Don’t start smoking—and stop if you do
Obvious, yes. But since cigarette smoking causes 90 percent of lung cancer deaths in America, this point is essential to emphasize. The American Lung Association found that men who smoke are 23 times more likely to develop lung cancer while women who smoke are 13 times more likely to develop lung cancer than those who don’t smoke. If you don’t smoke, don’t start. If you do smoke, quit. (Try one of these 23 ways to quit smoking for good.) Your life expectancy will increase. According to the National Cancer Institute, people 25 to 35 who quit live 10 years longer than people who don’t. People ages 35 to 44 can live about nine more years, and smokers who quit between ages 45 and 54 can expect six extra years. These numbers can vary depending on how long you smoked and how often. But if you smoked for any length of time, it’s essential to be on the lookout for these 7 silent signs of lung cancer, and talk to your doctor about what kind of screening is right for you.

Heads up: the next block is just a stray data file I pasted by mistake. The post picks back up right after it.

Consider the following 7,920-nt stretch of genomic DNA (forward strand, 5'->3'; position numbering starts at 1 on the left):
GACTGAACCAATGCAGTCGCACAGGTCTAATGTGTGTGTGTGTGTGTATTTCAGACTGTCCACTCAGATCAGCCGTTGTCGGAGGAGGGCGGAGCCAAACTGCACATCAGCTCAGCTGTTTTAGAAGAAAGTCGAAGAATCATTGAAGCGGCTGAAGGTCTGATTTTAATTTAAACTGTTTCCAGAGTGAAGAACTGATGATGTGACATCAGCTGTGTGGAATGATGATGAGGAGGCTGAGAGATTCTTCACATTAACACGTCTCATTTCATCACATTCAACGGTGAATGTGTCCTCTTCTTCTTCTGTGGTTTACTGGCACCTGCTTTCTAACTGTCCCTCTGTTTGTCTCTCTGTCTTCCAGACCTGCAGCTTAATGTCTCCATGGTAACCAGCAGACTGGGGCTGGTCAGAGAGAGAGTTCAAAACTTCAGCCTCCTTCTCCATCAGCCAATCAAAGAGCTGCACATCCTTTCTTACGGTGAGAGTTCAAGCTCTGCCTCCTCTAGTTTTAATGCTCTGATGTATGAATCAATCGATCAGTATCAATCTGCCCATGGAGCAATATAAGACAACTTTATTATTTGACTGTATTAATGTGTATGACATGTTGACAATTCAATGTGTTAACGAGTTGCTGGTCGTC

Avoid secondhand smoke areas
Although secondhand smoke isn’t as bad as smoking the cigarette yourself, it can cause cancer if you inhale secondhand smoke frequently. “Secondhand smoke does put you at risk for all the risks for cigarettes,” says Kyle Hogarth, MD, associate professor of medicine, director of the Pulmonary Rehabilitation Program at the University of Chicago. (Here’s how to allergy-proof every room of your house.) The CDC estimates that people who are exposed to secondhand smoke increase their chances of developing lung cancer by 20 to 30 percent, but quantifying the amount of smoke exposure is nearly impossible. Dr. Hogarth says factors such as your family history and the frequency and intensity of secondhand smoke can make a difference in whether you develop lung cancer or not.